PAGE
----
> I think it is important for anyone that uses this historical
        > baseball data to understand its history. Further suggested
        > reading is "The Numbers Game:
        > Baseball's Lifelong Fascination with Statistics" by Alan Schwarz.
        > http://www.alanschw arz.com

        The implication here, which has been made repeatedly, is that the
        baseball database that I published was simply copied/stolen from
        Palmer, and that just isn't true. It's an old canard trotted out by my
        detractors and by those who are fundamentally opposed to the idea of
        making the data available in its raw form.

        Rod's sugestion that I have not given credit where it's due is, I
        think, completely unfair. Obviously the underlying statistical data
        benefits from the work of all of the researchers mentioned in that
        article at SABR.org as well as many others who it does not mention. I
        have credited those sources in the documentation at baseball1.com
        (http://baseball1. com/statistics/ readme53. txt). The current readme
        file on my website acknowledges the work of not only Palmer but also
        Turkin, Thompson, Neft, Ruane, Spatz, Carle, Vincent, Dave Smith, and
        maybe 40 other names, as well as SABR and several of its committtes,
        the Baseball Hall of Fame, and Retrosheet. If there is anybody who I
        have failed to acknowledge, please let me know, but please don't accuse
        me of taking credit for other people's work.

        In his 1984 Baseball Abstracts, Bill James wrote a whole chapter
        lamenting the fact that researchers didn't have access to raw baseball
        statistics. Ten years later, I took the initiative to resolve that
        problem. I didn't conjur the batting statistics out of the air... I
        took them from existing sources. I didn't disceren the yearly voting
        totals for the various awards from my imagination. .. I culled them from
        guides and encyclopedias and microfilm. What I did was to collect all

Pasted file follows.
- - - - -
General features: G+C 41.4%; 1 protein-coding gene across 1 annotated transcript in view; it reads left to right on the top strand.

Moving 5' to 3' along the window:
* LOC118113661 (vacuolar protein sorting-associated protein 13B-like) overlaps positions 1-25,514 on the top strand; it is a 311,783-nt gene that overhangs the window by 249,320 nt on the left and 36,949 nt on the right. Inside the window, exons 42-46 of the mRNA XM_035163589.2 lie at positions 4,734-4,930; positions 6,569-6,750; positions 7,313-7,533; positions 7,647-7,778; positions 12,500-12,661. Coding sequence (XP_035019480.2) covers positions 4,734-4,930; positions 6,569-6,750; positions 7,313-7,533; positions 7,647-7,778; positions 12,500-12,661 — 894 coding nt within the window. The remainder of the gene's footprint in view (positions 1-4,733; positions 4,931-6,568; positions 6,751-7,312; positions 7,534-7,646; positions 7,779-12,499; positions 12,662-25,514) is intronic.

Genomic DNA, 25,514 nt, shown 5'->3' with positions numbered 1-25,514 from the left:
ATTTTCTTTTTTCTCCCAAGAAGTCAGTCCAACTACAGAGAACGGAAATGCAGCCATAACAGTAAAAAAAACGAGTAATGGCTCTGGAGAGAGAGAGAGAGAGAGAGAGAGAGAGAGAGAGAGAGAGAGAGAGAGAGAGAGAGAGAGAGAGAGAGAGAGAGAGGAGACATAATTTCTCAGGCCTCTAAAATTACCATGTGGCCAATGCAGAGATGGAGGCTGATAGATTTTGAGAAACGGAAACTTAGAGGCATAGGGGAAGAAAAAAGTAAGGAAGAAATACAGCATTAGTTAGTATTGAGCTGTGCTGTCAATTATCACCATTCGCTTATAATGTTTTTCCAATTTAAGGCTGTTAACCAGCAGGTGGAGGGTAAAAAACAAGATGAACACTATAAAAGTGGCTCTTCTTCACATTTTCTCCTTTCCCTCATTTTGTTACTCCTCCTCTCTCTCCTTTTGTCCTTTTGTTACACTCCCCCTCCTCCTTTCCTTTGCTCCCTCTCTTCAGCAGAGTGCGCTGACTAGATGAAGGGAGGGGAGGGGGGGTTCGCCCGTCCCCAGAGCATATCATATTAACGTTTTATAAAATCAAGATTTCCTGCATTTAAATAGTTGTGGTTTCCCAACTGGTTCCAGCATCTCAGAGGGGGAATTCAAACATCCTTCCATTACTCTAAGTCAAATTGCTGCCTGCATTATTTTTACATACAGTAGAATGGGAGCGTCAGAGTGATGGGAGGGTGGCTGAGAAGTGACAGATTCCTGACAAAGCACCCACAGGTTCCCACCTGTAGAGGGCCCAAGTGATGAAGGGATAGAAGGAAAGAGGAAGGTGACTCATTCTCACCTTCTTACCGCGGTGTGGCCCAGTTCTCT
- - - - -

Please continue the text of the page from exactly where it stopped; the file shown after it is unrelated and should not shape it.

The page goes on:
of this existing information, integrate it together in one central
        place, organize it in a way that would be useful, and make it
        avavailble in digital form for free.

        Most of the people involved in the Baseball Databank understand the
        value of that work. I know that the existence of the Database has
        inspired new researchers and help foster important new work, because I
        hear from researchers and I see the books and articles which cite the
        Database as a resource. Forman's baseball-reference website -- which I
        think might be the most significant advancement for baseball research
        in my lifetime -- uses that Database as its foundation. The existence
        of the Database has also been a boon for gamers, who now can easily
        simulate any major league season using import functions built in to
        most of the best selling baseball sims.

        I think these are all positive things. Some people, I suppose do not.
        Some people are opposed to my making the data available because it
        makes it harder for them to sell it. I understand that. Some people --
        like Allan Schwarz -- oppose the laws that make statistical data not
        protected by copyright. They believe in the sweat of the brow
        doctrine, and feel that re-using data somebody else has compiled is
        morally wrong. Others feel that they need to defend Palmer becuase I've
        wronged him. Look, Pete and I are on good terms. I count him as a
        personal friend. We've worked on six or eight books together,
        including the new ESPN Football Encyclopedia which came out this
        summer.

        If we need to rehash this old conversation again then let's do it. But
        please, at some point, can't we just move on?

        Regards,
        Sean Lahman


      • Rod Nelson
        Sean - I was sincere in the intro to my post in saying I meant not to take anything from the valuable work that you ve done. And for the record, I absolutely
        Message 3 of 9 , Dec 1, 2006
          Sean - I was sincere in the intro to my post in saying I meant not to take
          anything from the valuable work that you've done. And for the record, I
          absolutely agree that Sean Forman (and David Smith's) contributions to the
          of baseball research community are monumental. I certainly did not mean to
          rehash any dialogue that anyone might view as antagonistic, I only wanted to
          point to Palmer's essay which I had hoped to be enlightening to many folks
          in this forum, because we all stand on the shoulders of the giants who came
          before us. I'm well aware that you've worked on Pete's team on numerous
          occasions and that there is no ill will and never has been. My reference to
          Alan's book was to recommend what I feel is the best documentation of the
          history of the metrics themselves, and tells the compelling people side of
          story. By my thinking, it's all need-to-know info although it is old news
          to those on this list who have lived it. Lord knows there those among us
          that the pioneering work of our forebearers for granted, ascribing all
          credit instead to Billy Beane.

          Rod Nelson
          Research Services Manager
          www.sabr.org